First published on Mumbrella.

Consumers have very high standards when it comes to content, and starting with just the ‘idea’ is not enough. Instead, marketers and agencies need to work from the bottom up in order to make something truly resonate with today’s audience, argues PHD Singapore’s Stephanie Tyan.

Can you believe people are watching a billion hours of videos per day on YouTube, and uploading 400 hours of video each minute? That’s 65 years of video uploaded per day. It’s a fact; people love content and they’ve never been hungrier for it. So why do brands find it so hard to create content that sticks?

A good content strategy leads to the moment a brand becomes entertainment instead of disruption. It’s the moment a brand creates experiences through the smart use of media, innovation and creativity. Easier said than done, right? But is it really? Building content is often reduced to coming up with a great idea. True in a way, but there is so much more to it. The idea itself is just the top of the iceberg, while the success of a content strategy lies in the work leading up to this idea. For me, there are six principles of making great content.

Be smart and turn data into insights

Great content strategies are built on strong insights. Key to this is identifying an audience’s unmatched need, desire or interest to address. Whenever building a content strategy, I ask myself: Are people going to care? Is this making a difference to them?

Human behaviour influences and is influenced by technology. With the accelerating development and adoption of new technologies – AI, chatbots, AR, wearables – their expectations are growing even faster. They simply demand more from brand. Content is about delivering what consumers want, when and how they want it.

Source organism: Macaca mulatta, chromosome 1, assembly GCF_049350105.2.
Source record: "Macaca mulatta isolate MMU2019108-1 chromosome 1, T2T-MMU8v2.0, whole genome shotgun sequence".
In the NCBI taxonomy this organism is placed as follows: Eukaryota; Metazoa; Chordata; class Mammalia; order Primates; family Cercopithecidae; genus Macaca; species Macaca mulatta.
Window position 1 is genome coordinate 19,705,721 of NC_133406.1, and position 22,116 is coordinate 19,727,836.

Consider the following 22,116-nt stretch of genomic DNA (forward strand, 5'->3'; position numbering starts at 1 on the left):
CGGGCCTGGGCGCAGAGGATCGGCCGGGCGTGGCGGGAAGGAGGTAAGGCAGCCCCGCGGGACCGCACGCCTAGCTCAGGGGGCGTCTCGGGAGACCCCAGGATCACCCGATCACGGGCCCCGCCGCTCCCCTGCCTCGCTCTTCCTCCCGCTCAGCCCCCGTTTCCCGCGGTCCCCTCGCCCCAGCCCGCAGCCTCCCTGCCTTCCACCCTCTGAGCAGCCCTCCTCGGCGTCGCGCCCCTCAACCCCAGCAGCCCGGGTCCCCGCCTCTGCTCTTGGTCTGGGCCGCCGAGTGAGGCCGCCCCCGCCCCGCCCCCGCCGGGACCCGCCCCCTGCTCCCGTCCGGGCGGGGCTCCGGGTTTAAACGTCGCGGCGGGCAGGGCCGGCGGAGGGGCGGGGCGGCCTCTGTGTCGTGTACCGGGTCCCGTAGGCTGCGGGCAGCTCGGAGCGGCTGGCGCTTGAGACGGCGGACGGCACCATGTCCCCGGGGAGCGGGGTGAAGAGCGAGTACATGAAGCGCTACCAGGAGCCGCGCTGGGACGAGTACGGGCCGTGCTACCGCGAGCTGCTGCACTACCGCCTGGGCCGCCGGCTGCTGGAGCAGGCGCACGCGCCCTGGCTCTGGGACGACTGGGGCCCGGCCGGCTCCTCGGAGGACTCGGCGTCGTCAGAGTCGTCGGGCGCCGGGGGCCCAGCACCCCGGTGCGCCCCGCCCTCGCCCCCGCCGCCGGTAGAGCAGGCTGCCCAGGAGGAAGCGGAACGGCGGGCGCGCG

It’s a value exchange model – the time we ask people to interact with a brand should be proportional to the value we bring them.

The use of technology and the data it generates, represent unprecedented means to define that value. This data provides more granularity and clarity than ever to define impactful insights. To name a few, Google searches reveal consumers’ immediate needs, whilst social media behaviours reflect their aspirations, and content players like Outbrain map their interests. This data is available for spotting unmatched needs, interests and desires, and building a content platform that will resonate both with a brand and audience. A common ground.

An insight based on online behaviour analysis helped us transform an ad campaign for Johnnie Walker Blue Label Whisky. The strategy was based on a simple but accurate truth about the new affluent consumers: they wanted to acquire, not aspire.

A partnership with upmarket online men’s fashion retailer Mr Porter helped us give the audience exactly what they wanted: acquire the lifestyle showcased in the six-minute-film featuring Jude Law. And we were right, as well as buying whisky and watching bespoke content, consumers ‘shopped the look’ on a section of the website that featured clothes and accessories inspired by the fashion featured in the film.

Generate synergy: Inter-connected experiences

Content and media are not two distinct entities, a good content strategy is one that is fully integrated into the media strategy and vice versa.

The most successful communications strategy places content at the heart of the media strategy, allowing it to sit across all channels. The more a brand manages to create a seamless consumer experience across channels, the higher the engagement and the stronger the business impact. The role of comms is to give a  perfect framework to adapt a content strategy to each media channel, ensuring each interaction serves a specific purpose while building into a whole seamless experience across platforms.

In other words, the combination of experiences across multiple channels delivers greater results than the sum of individual experiences, and content works better when deployed across media strategy than when considered as a silo. There is great synergy between content and media strategy.

Think bespoke: Fit for screen content

Content must always be developed matching its target environment, its cultural and social context, ensuring that each consumer interaction with your brand is adapted to their state of mind, expectations and local culture.